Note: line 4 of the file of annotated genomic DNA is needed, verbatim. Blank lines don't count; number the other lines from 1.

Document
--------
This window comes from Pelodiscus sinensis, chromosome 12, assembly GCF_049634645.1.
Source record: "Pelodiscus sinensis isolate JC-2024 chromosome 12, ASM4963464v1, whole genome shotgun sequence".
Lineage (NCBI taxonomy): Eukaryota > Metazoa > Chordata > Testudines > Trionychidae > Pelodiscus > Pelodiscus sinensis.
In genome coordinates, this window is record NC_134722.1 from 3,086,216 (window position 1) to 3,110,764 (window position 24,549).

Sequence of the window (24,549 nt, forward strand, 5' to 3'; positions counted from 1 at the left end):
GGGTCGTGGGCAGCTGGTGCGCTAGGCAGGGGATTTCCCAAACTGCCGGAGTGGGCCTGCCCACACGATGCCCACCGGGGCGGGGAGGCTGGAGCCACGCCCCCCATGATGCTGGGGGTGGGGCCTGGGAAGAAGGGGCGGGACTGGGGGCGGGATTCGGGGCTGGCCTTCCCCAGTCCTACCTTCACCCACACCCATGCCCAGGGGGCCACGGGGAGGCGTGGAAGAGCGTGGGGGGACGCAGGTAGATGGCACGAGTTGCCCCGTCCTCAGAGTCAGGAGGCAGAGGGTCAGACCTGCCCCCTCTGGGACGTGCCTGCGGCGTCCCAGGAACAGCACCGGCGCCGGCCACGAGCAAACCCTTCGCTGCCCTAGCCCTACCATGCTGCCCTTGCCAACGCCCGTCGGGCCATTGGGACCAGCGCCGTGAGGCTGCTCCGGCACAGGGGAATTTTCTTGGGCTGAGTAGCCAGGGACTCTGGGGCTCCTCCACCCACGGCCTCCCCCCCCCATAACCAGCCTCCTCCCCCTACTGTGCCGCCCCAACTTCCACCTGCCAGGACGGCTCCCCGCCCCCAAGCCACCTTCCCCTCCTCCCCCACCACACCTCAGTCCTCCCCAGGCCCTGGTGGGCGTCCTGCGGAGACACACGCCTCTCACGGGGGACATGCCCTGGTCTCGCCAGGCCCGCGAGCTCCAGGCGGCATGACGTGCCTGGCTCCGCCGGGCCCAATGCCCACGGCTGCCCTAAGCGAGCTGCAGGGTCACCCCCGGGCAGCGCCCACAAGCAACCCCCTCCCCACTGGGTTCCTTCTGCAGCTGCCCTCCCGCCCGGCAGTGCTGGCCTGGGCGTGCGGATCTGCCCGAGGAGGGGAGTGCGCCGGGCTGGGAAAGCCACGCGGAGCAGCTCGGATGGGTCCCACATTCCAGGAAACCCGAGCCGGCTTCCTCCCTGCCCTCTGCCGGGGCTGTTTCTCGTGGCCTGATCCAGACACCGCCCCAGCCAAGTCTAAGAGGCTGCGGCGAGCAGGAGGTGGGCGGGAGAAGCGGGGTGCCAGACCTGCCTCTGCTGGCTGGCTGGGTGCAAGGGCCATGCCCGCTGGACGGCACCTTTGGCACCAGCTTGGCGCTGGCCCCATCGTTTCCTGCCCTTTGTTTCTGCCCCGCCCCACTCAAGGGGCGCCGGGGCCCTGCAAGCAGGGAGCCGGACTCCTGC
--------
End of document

In genome coordinates, this window is record NC_134722.1 from 3,086,216 (window position 1) to 3,110,764 (window position 24,549).